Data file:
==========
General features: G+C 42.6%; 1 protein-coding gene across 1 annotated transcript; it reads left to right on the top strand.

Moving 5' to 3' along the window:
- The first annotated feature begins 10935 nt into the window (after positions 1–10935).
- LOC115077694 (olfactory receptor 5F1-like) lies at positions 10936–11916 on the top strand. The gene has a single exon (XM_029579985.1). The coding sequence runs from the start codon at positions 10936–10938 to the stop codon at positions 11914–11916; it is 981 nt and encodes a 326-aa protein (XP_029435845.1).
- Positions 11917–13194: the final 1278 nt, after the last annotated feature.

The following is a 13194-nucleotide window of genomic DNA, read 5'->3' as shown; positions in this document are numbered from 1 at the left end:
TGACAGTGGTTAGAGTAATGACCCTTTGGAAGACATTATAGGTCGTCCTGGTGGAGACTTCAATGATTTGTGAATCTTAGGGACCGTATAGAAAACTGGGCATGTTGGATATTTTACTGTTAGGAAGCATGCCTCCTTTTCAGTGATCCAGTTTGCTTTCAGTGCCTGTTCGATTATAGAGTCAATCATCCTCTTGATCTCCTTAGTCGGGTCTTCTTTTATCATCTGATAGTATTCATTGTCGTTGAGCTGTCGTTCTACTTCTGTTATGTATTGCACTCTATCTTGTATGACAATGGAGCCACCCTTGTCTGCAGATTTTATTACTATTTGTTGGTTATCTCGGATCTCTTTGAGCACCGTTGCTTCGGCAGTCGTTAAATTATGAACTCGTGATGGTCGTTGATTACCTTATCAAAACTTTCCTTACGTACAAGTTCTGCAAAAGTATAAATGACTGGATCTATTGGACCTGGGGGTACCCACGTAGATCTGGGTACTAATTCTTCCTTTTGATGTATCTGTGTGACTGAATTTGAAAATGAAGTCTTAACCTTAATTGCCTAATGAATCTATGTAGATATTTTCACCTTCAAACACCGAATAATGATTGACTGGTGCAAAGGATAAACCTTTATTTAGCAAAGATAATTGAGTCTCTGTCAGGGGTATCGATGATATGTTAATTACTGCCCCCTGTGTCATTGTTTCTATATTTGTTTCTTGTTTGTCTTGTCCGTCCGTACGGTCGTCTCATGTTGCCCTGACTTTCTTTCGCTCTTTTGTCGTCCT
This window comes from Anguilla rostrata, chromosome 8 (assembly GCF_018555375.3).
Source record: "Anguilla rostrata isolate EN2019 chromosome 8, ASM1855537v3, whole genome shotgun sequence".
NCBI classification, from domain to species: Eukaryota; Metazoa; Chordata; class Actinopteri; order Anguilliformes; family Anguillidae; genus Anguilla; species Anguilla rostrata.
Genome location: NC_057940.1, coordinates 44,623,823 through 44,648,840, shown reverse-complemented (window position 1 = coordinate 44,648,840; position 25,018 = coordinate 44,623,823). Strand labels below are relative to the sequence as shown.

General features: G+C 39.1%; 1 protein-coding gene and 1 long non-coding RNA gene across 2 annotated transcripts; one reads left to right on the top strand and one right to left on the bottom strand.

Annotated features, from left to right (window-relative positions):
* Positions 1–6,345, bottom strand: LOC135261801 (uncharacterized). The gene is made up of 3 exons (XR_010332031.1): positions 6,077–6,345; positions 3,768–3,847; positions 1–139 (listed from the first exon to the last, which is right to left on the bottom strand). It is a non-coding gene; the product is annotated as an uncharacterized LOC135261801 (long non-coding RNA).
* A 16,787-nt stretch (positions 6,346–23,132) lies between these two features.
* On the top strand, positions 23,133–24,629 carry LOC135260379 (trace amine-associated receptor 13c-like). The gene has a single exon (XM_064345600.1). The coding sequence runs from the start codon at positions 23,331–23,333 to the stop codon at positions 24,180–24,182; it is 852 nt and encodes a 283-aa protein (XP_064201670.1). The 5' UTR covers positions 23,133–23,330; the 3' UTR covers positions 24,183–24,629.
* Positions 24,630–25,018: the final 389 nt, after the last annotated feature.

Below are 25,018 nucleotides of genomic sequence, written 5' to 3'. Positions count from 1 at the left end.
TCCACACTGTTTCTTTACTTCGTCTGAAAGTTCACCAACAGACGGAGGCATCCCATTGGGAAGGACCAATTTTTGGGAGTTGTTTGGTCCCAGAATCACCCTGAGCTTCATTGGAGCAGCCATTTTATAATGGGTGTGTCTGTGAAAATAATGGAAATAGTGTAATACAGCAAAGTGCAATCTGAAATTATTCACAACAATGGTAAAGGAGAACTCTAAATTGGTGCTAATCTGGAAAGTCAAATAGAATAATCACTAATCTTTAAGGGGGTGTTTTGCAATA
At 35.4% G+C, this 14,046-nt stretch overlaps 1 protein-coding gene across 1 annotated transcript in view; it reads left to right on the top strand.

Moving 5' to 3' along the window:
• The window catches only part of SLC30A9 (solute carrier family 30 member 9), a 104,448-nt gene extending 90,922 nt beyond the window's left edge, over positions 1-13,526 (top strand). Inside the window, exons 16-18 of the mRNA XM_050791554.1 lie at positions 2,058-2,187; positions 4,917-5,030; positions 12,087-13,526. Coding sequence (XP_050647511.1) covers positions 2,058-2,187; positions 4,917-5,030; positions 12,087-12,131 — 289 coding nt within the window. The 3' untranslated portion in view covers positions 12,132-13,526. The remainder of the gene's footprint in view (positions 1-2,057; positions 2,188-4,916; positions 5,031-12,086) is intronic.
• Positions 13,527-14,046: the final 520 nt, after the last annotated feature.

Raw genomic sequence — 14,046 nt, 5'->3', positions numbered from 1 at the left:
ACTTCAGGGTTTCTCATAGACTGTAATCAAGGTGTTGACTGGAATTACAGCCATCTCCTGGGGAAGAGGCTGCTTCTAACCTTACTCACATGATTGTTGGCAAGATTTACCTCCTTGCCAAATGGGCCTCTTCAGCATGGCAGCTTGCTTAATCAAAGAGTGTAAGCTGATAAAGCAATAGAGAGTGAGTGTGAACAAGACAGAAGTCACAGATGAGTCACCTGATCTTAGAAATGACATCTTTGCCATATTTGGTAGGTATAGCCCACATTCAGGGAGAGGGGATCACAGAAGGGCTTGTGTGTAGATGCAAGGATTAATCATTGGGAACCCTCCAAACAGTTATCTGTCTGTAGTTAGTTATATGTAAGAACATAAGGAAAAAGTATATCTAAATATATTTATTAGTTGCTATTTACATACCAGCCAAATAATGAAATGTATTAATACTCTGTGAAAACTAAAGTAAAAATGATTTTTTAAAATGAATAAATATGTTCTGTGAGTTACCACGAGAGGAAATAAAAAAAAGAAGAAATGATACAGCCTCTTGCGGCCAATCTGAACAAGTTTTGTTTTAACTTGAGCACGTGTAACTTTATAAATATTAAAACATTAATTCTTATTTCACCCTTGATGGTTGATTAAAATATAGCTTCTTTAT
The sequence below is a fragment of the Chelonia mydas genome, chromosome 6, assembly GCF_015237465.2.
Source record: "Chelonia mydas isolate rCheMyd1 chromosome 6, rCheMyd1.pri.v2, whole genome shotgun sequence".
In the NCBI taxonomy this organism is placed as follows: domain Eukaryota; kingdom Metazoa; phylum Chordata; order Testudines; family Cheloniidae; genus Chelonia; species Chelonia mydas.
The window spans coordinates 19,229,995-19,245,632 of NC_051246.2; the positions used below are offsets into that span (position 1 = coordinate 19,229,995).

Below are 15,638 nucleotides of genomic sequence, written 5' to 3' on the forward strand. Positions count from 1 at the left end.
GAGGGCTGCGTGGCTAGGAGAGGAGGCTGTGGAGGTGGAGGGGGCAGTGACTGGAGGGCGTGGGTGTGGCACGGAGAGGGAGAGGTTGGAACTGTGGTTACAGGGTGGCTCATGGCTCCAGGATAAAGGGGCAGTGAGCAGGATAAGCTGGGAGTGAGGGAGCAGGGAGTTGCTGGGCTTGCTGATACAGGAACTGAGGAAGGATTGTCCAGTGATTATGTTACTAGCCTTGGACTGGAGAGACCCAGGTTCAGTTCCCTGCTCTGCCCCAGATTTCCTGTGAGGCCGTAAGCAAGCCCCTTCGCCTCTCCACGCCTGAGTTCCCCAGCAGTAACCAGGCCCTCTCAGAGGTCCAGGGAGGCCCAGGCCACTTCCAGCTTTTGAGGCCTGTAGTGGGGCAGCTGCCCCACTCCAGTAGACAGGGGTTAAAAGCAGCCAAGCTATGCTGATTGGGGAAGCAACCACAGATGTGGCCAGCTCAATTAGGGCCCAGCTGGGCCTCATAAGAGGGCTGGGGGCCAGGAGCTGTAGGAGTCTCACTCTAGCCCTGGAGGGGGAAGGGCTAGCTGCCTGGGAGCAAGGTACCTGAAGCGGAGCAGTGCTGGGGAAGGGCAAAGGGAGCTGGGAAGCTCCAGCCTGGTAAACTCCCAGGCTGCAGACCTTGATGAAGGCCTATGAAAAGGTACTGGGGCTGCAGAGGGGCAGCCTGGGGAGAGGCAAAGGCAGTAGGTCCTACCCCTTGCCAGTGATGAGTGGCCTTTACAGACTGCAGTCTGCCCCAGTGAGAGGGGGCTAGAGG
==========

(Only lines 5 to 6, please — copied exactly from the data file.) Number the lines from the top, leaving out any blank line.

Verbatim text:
- Positions 11917–13194: the final 1278 nt, after the last annotated feature.

The following is a 13194-nucleotide window of genomic DNA, read 5'->3' as shown; positions in this document are numbered from 1 at the left end: